LONDON — Chinese e-commerce giant Alibaba Group logged its slowest quarterly revenue growth since listing in 2014.
Impacted by China’s continuous crackdown on the tech sector, and facing competition from the likes of JD.com, ByteDance and Kuaishou, which have doubled down on livestreaming selling, Alibaba Group’s revenue in the quarter ended Dec. 31 rose about 10% to 242.6 billion renminbi, or $38.37 billion.
Alibaba’s net profit plunged 75% to 19.43 billion renminbi, or $3 billion, in the period. The company explained that it was caused by a 25.14 billion, or $3.94 billion, impairment of goodwill in relation to digital media and entertainment segment, and “the decrease in net gains arising from the changes in fair value of our equity investments.”
Income from operations saw a 86% decrease year-over-year to 7.06 billion renminbi, or $1.11 billion.
Revenue from the China commerce retail business, which included its core Taobao and Tmall business, increased 7% to 168 billion renminbi, or $26 billion, from a year ago.
Customer management revenue, a metric that tracks how much money merchants spend on ads and promotions on Alibaba’s sites, decreased by 1% year-over-year. Alibaba said the decrease was because of the slowing market conditions as well as competition.
Cloud computing, the second-largest source of revenue for Alibaba, came in at 19.5 billion renminbi, or $3.06 billion, a 20% year-over-year increase.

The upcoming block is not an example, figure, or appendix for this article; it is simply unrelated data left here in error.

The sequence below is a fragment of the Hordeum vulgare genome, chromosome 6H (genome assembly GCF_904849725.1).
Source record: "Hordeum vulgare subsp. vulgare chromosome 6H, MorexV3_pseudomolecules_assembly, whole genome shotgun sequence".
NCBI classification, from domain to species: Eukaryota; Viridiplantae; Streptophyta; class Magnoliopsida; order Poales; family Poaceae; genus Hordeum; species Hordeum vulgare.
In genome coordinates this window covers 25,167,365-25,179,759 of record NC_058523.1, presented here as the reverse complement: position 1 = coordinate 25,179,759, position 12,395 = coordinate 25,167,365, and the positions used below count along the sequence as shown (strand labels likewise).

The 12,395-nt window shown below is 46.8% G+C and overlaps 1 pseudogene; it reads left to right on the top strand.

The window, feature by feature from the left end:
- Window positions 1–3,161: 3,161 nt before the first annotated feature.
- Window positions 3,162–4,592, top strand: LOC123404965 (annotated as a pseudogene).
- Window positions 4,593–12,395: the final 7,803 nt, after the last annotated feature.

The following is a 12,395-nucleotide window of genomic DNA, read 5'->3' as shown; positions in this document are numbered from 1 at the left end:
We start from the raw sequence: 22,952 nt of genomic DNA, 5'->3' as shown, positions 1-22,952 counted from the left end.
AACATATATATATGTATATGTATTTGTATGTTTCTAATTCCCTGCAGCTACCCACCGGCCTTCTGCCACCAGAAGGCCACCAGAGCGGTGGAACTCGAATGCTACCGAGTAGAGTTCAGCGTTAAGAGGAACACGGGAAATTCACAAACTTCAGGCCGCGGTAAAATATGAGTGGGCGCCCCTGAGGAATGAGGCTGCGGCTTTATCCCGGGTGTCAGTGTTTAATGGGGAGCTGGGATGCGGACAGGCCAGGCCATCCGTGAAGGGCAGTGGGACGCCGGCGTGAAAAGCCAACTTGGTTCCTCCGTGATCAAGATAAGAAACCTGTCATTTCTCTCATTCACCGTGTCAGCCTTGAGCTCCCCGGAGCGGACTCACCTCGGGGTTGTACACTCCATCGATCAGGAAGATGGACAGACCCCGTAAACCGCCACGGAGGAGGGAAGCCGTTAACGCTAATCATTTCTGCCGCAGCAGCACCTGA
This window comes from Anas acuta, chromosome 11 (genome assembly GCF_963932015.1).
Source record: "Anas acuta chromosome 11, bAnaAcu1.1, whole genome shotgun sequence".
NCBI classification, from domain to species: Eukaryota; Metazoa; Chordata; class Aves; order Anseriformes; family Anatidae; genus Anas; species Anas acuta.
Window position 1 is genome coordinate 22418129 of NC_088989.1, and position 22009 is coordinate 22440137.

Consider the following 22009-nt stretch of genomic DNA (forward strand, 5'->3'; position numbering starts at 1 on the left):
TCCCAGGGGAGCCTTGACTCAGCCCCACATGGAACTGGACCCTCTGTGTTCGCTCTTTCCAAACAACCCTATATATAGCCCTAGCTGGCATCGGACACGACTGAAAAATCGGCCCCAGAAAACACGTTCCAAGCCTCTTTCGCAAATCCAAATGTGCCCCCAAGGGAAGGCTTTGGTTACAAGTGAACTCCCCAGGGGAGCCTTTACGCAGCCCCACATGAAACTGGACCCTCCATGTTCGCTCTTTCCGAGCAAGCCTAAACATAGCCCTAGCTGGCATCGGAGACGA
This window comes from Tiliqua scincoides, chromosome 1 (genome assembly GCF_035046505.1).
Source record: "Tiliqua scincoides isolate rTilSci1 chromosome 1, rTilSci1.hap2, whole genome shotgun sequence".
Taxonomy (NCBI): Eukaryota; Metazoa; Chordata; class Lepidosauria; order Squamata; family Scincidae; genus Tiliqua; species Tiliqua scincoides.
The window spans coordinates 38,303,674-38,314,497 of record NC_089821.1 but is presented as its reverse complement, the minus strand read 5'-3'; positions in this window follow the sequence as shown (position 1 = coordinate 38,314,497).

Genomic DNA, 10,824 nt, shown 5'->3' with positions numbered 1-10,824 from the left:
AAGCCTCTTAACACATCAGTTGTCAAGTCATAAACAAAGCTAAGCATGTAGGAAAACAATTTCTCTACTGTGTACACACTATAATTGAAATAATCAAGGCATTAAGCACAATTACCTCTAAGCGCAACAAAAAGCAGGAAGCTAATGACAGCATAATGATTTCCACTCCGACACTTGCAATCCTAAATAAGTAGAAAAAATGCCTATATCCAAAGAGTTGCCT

Worldwide annual active consumers of Alibaba increased 43 million in the past 12 months to 1.28 billion (979 million consumers in China and 301 million consumers overseas).
Alibaba’s shares closed down 6.9% in Hong Kong and fell about 5% in New York before the results were announced. The Hangzhou-based company’s share price have fallen about 60% in the past 12 months.
Despite the downfall, Daniel Zhang, chairman and CEO of Alibaba Group, said the group delivered steady progress “in a complex and volatile market environment.”
“We achieved positive momentum in key strategic businesses through a disciplined focus on capacity building and value creation to fuel our future growth,” Zhang added.
Maggie Wu, CFO of Alibaba Group, called the 10% revenue growth a “healthy” result.
This story was reported by WWD and originally appeared on WWD.com.